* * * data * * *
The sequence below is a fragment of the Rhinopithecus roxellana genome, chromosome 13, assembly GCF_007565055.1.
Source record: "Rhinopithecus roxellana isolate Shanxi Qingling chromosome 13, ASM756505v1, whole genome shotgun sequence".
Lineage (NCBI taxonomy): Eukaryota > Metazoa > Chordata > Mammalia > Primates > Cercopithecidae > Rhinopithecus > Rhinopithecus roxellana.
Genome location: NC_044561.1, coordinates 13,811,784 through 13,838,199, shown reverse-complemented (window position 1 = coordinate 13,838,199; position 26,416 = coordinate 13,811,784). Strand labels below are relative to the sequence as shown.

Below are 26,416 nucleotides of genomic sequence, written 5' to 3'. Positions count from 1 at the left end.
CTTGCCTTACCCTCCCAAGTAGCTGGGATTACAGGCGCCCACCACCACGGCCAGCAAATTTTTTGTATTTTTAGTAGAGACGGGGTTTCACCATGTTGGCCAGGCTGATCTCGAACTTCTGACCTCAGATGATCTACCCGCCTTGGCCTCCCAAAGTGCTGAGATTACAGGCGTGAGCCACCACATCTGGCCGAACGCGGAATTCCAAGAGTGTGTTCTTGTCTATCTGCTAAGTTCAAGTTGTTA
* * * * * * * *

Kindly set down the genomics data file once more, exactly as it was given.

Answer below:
The sequence below is a fragment of the Rhinopithecus roxellana genome, chromosome 13, assembly GCF_007565055.1.
Source record: "Rhinopithecus roxellana isolate Shanxi Qingling chromosome 13, ASM756505v1, whole genome shotgun sequence".
Lineage (NCBI taxonomy): Eukaryota > Metazoa > Chordata > Mammalia > Primates > Cercopithecidae > Rhinopithecus > Rhinopithecus roxellana.
Genome location: NC_044561.1, coordinates 13,811,784 through 13,838,199, shown reverse-complemented (window position 1 = coordinate 13,838,199; position 26,416 = coordinate 13,811,784). Strand labels below are relative to the sequence as shown.

Below are 26,416 nucleotides of genomic sequence, written 5' to 3'. Positions count from 1 at the left end.
CTTGCCTTACCCTCCCAAGTAGCTGGGATTACAGGCGCCCACCACCACGGCCAGCAAATTTTTTGTATTTTTAGTAGAGACGGGGTTTCACCATGTTGGCCAGGCTGATCTCGAACTTCTGACCTCAGATGATCTACCCGCCTTGGCCTCCCAAAGTGCTGAGATTACAGGCGTGAGCCACCACATCTGGCCGAACGCGGAATTCCAAGAGTGTGTTCTTGTCTATCTGCTAAGTTCAAGTTGTTA